[Video Game Deep Cuts is a weekly newsletter from video game industry 'watcher' Simon Carless (GDC, Gamasutra co-runner, No More Robots advisor), rounding up the best longread & standout articles & videos about games, every weekend.
This week's highlights include several pieces about Untitled Goose Game, of course, but also articles or videos on Noita, Later Alligator, What The Golf, The Last Of Us 2, an unreleased MC Hammer game (!), & a plethora of others.
It's a busy time of year in video game land, and glad you can tour the highlights with me! Until next time...
- Simon, curator.]
Do you need a publisher to 'make your game sell'? (Simon Carless / Game Discoverability Weekly / Substack - ARTICLE)
"Actually, a good starting point might be to strip it back another layer still, and ask - ‘What does a (digital) video game publisher do for you?’ Only when you break down their services and costs, can you make a value judgment about whether you need a publisher for discoverability purposes."
Spending $60 on a video game doesn’t make sense anymore (Patricia Hernandez / Polygon - ARTICLE)
"It used to be, if you wanted a video game at launch, you’d pop into a store and set down $60. Maybe that store was brick and mortar, or maybe it was a digital boutique, but the expectation was always the same. You pay a premium, and you get to own the game. In 2019, the calculus is entirely different."
The bad place: Go to hell in ‘Afterparty,’ Night School’s follow to hit game ‘Oxenfree’ (Todd Martens / LA Times - ARTICLE)
"“Afterparty” was born during a walk through a cemetery. Death. Sin. The Afterlife. The core ingredients of the narrative adventure came to Night School Studio co-founders Adam Hines and Sean Krankel during a casual stroll through Forest Lawn, a few blocks from their Glendale office."
Clark Tank: Post PAX Recap, Valve's Changes, and Dicey Dungeons! (Ryan Clark / YouTube - VIDEO)
"Every third Friday at 1pm Pacific time we stay on top of the latest game industry trends by examining the Steam top 50, scrutinizing the latest Kickstarted games, and by playing the most prominent recent releases. [SIMON'S NOTE: lots of meaty things in here, and also a plug for my Game Discoverability Weekly newsletter, so I'm a happy bunny.]"
Clowns, dog food and Christmas Miracles: the secret history of Wilmot's Warehouse (Nate Crowley / RockPaperShotgun - ARTICLE)
"“Companies like Amazon have removed the agency from the people who work in warehouses,” explains Hogg. “There’s no longer a joy to be had in optimising the layout, because a computer is doing it for you. All people have to do [in these situations] is run around to where they’re told. These jobs are demeaning and dehumanising, and people deserve better than that.”"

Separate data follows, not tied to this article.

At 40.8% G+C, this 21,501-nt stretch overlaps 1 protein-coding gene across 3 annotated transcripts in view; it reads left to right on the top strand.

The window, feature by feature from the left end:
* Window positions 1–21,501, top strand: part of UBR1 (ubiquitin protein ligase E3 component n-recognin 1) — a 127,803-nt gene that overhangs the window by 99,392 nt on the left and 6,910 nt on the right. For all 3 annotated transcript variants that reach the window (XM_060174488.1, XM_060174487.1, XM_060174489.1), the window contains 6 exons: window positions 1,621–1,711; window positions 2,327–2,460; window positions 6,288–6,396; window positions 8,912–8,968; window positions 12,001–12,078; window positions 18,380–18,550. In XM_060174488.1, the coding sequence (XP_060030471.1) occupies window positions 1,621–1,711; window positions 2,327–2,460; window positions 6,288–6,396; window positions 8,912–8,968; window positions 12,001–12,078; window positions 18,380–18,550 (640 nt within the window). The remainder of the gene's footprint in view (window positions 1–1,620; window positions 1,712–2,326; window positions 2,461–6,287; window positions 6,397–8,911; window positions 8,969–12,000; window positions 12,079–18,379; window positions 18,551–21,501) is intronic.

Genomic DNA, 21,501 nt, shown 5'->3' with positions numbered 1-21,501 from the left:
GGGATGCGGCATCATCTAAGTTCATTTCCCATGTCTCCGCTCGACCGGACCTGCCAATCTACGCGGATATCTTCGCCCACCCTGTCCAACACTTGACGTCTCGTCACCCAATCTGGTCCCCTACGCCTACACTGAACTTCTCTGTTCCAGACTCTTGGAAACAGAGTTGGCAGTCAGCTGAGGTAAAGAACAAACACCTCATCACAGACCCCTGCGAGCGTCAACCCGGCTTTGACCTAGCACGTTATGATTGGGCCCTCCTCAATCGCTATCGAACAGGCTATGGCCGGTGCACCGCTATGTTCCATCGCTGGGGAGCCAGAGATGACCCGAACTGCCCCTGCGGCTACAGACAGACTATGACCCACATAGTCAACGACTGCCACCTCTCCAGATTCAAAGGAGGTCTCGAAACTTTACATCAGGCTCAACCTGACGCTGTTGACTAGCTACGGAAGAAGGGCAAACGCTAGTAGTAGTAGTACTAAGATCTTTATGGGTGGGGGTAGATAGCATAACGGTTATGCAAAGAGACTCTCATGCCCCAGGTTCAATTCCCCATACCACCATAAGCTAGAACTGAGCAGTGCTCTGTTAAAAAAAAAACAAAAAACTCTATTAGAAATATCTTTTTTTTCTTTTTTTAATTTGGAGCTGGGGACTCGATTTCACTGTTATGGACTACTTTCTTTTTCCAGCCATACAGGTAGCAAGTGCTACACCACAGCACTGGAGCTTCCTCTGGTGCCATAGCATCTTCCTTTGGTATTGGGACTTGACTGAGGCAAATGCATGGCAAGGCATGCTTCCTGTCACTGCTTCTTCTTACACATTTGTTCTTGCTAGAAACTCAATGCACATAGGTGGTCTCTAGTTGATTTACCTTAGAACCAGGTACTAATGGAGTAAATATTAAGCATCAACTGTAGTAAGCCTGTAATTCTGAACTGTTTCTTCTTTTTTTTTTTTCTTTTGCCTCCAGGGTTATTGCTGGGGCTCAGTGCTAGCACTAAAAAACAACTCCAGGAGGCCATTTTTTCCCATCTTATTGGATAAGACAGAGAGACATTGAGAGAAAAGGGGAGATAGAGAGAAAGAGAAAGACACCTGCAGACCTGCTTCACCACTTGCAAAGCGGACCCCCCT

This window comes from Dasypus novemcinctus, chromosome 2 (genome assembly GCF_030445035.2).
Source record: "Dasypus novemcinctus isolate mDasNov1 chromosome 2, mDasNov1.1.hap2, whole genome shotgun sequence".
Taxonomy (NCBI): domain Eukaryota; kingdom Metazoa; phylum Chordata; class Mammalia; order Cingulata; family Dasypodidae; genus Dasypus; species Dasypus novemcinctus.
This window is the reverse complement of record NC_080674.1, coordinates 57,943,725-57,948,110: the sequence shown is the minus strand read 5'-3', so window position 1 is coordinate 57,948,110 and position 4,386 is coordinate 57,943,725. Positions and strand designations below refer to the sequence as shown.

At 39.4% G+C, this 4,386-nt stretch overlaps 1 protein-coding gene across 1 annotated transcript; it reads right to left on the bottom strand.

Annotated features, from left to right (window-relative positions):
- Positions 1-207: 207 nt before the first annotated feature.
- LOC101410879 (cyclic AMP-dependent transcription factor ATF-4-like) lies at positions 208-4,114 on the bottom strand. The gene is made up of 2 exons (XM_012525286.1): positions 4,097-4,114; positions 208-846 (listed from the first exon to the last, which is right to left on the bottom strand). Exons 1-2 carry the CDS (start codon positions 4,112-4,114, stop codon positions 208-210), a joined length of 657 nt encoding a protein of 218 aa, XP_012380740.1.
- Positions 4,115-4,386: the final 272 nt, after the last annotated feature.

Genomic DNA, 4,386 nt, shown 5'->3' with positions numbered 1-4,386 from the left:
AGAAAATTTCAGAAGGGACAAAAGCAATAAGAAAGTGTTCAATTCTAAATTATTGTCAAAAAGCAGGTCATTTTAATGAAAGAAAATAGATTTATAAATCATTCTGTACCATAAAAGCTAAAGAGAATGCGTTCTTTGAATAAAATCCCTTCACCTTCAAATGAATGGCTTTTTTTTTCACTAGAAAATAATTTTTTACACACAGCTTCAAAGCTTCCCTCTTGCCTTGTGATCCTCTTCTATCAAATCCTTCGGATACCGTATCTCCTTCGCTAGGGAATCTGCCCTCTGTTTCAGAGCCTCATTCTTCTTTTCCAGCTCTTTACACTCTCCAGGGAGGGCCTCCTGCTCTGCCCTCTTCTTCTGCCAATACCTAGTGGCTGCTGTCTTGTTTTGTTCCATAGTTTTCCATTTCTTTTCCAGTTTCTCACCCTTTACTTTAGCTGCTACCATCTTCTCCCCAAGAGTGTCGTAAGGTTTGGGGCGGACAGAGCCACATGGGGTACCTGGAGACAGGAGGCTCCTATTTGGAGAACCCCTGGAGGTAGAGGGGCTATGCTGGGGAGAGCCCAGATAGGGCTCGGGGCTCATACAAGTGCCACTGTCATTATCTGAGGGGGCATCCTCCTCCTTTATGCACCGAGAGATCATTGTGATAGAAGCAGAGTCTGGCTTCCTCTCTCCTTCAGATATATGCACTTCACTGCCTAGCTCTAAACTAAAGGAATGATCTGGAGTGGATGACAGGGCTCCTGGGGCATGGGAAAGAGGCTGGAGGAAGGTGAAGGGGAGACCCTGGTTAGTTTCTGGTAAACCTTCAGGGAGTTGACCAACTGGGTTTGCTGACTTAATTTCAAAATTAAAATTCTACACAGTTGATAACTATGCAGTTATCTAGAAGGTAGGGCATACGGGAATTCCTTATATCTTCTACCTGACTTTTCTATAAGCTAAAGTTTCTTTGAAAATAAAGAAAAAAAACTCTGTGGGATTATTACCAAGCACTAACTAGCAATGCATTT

To Make Later Alligator, Smallbu Had to Wrestle with Game Design (Zack Kotzer / EGMNOW - ARTICLE)
"The city is something of an anachronistic space, with flip phones cohabiting with barbershop quartets and trolley cars. The city looks informed by ragtime ’80s family restaurants, but more animated than the clockwork tiltings of any Rock-afire Explosion. Alex Small-Butera’s family is from Long Island, and the region’s inherent tackiness fed into the game’s direction."
Making Merch For Your Indie Game (Grace Bruxner / Medium - ARTICLE)
"Games without a strong visual identity might struggle to work in product form. It’s totally possible, but will take more work to create something recognisable. It’s fine if your game is popular enough that the merchandise doesn’t need to read as the game, but because merch is such a good marketing tool, having something that translates appealingly and recognisably is important."
Review: What the Golf? (Jordan Devore / Destructoid - ARTICLE)
"What the Golf? is as good as I hoped it'd be, which is to say, "very." I'm honestly relieved! The game takes an otherworldly view of golf, twisting and turning a basic premise in increasingly outlandish ways not unlike something out of WarioWare. It's funny – and, crucially, fun. [SIMON'S NOTE: this is my favorite game of the Apple Arcade launch - and it's coming to Switch/PC in due course too.]"
How Sid Meier Almost Made Civilization a Real-Time Strategy Game (Ars Technica / YouTube - VIDEO)
"Sid Meier, the creator of the popular Civilization video game series, goes behind the scenes of the development of the franchise's first entry. Sid explains some of the challenges they came across while transitioning the game from real-time to turn-based strategy."
The Last of Us 2 is "a story about the cycle of violence", says co-writer Halley Gross (Rachel Weber / GamesRadar - ARTICLE)
"Halley Gross is a co-writer on The Last of Us 2, and the sort of person that's so effortlessly cool that you feel a sudden urge to formally invite them to be your new best friend. Before joining Naughty Dog for this dark tale of vengeance, Gross worked on prestige shows like Westworld, and brings a whole new perspective to the art of crafting a game narrative. [SIMON'S NOTE: lots more early impressions of TLOU2 out there - it sounds, uh, intense.]"